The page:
Not to mention, BMI is a far from perfect judge of health, one could be in perfect health and still overweight or even obese (though these cases are few a far between). Not to mention those who are overweight, and have no desire to be skinny, does this mean we should force them to be so? What measures would go into place to ensure people aren't lying about their height and weight once they find out it is more expensive to be so? How about the body builders and those who are just naturally bulkier? Would we tax those who are anorexic or are underweight? Ugh, the whole thing is pathetic, appalling, and down right wrong. How about we spend are time trying to HELP these people and not penalize them. Before any of this goes down, you better believe we would need the utmost solid data saying negative reinforcement actually works.

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  14. "....even if obesity were purely an individual’s problem, even if the research that suggests that weight and health are not in fact mutually inclusive or exclusive were wrong, even if over the course of the past 50 years we’ve truly suffered an epidemic loss of willpower and that we’re lazily and gluttonously choosing not to try, even then medicine is not about blame".

    I've been critical of you in the past, so credit where it's due. If people grasp nothing about why the 'obesity' crusade is so off kilter, this about sums it up for me.

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  15. It is an interesting idea to levy taxes based on the health of an individual, but hard to implement and control, I would imagine. There are other places looking into a soda tax - New York City being one of them. Do you feel that this decision is more likely to be made with the health care system in Canada being publicly funded?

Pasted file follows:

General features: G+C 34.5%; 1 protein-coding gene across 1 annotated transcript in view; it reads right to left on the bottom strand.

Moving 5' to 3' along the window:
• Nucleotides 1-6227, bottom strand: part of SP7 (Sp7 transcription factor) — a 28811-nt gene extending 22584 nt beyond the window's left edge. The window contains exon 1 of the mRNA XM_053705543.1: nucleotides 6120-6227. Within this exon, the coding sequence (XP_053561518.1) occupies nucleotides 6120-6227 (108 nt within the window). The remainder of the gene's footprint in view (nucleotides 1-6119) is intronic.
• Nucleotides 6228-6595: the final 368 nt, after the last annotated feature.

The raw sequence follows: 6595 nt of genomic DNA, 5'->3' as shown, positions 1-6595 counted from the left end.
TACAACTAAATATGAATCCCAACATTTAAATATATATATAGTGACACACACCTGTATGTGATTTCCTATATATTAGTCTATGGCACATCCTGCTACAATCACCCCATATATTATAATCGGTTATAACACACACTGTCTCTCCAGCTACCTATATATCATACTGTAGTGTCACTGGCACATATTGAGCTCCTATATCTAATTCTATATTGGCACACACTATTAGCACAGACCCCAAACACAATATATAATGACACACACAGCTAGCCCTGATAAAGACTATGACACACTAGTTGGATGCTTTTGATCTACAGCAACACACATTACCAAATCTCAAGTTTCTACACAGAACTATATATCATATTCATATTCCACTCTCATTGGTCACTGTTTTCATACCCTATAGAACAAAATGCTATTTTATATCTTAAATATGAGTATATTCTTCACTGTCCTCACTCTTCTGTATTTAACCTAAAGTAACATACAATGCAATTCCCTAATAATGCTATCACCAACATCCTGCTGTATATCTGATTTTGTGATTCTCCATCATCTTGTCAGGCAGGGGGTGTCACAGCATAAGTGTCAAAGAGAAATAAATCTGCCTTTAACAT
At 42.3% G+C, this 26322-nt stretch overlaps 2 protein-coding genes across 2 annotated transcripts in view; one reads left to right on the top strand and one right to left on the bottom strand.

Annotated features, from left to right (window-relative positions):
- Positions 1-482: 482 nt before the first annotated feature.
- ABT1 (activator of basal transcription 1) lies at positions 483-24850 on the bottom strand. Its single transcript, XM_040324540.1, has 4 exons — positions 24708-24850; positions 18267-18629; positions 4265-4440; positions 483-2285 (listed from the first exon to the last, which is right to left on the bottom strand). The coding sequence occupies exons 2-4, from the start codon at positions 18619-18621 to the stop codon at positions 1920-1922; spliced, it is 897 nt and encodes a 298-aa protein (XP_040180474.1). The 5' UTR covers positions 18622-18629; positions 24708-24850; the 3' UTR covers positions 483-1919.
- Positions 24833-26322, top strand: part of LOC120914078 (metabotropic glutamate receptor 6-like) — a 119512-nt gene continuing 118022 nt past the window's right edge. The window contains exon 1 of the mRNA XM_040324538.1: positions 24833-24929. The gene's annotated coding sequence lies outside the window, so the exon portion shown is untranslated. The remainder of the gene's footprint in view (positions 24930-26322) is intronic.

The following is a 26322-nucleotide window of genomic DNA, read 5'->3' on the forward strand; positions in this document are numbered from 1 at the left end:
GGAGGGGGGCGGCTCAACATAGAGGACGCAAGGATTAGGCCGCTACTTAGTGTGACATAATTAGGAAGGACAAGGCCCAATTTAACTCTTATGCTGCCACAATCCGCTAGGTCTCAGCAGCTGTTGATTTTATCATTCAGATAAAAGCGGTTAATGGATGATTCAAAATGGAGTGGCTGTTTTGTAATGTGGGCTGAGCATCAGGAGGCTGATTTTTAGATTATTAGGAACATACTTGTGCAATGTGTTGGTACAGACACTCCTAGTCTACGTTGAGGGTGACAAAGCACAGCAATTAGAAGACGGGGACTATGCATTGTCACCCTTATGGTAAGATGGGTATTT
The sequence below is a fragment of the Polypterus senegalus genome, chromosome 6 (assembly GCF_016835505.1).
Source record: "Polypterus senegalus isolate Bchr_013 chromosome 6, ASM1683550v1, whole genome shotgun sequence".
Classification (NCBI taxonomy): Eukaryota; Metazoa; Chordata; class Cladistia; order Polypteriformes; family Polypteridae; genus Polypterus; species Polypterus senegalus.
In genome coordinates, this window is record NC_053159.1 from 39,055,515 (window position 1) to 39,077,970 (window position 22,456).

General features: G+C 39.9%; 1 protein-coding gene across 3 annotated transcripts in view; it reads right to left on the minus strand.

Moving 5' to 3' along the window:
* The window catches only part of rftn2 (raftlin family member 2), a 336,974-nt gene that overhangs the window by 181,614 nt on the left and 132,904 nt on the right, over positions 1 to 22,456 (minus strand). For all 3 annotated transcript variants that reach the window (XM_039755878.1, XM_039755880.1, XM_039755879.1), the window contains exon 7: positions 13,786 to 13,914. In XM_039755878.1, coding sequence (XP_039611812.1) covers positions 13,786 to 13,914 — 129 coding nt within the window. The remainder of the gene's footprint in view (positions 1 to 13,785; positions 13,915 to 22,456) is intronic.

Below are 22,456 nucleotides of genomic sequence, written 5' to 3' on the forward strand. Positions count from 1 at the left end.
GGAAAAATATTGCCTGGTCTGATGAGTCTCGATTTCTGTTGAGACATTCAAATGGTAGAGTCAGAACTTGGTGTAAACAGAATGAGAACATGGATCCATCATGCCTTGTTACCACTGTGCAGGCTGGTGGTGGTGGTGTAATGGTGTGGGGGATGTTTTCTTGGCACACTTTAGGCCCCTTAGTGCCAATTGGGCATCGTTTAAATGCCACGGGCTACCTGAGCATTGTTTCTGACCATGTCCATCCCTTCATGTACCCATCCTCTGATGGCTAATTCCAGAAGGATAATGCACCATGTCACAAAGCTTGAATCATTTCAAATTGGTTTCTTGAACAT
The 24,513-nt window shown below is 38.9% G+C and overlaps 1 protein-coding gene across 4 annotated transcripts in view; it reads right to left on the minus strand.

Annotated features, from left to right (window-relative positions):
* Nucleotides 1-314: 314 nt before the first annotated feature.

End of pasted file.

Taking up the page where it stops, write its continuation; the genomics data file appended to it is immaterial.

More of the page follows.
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    1. Not a chance. Our government hasn't been interested in health for quite a while now. Shortsighted no doubt, but they seem to only have term length vision.

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  16. I 100% agree with the overall message in this article – taxing obesity is pretty silly (and offensive).

    One thing seemed off to me though:
    "Putting aside the fact that the consumption of sugar-sweetened beverages is no healthier for skinny folks than fat ones."

    For a skinny ("unattractively thin") person ... wouldn't consuming more calories potentially be a good thing?

    I mean when I was very skinny and eager to get bigger, healthier and more athletic my struggle was consuming ENOUGH calories. That was what was holding me back (although at the time I didn't know it) and my I-want-to-get-stronger training was taking me nowhere simply because I wasn't in a calorie surplus.

    Wouldn't adding a Coke to my diet have been beneficial? It's just extra sugar calories after all, which, combined with an overall balanced diet, would have helped!

    Someone who is obese ("a medical condition in which excess body fat has accumulated to the extent that it may have an adverse effect on health") wouldn't benefit from extra calories in their diets though, no?

    Am I missing something?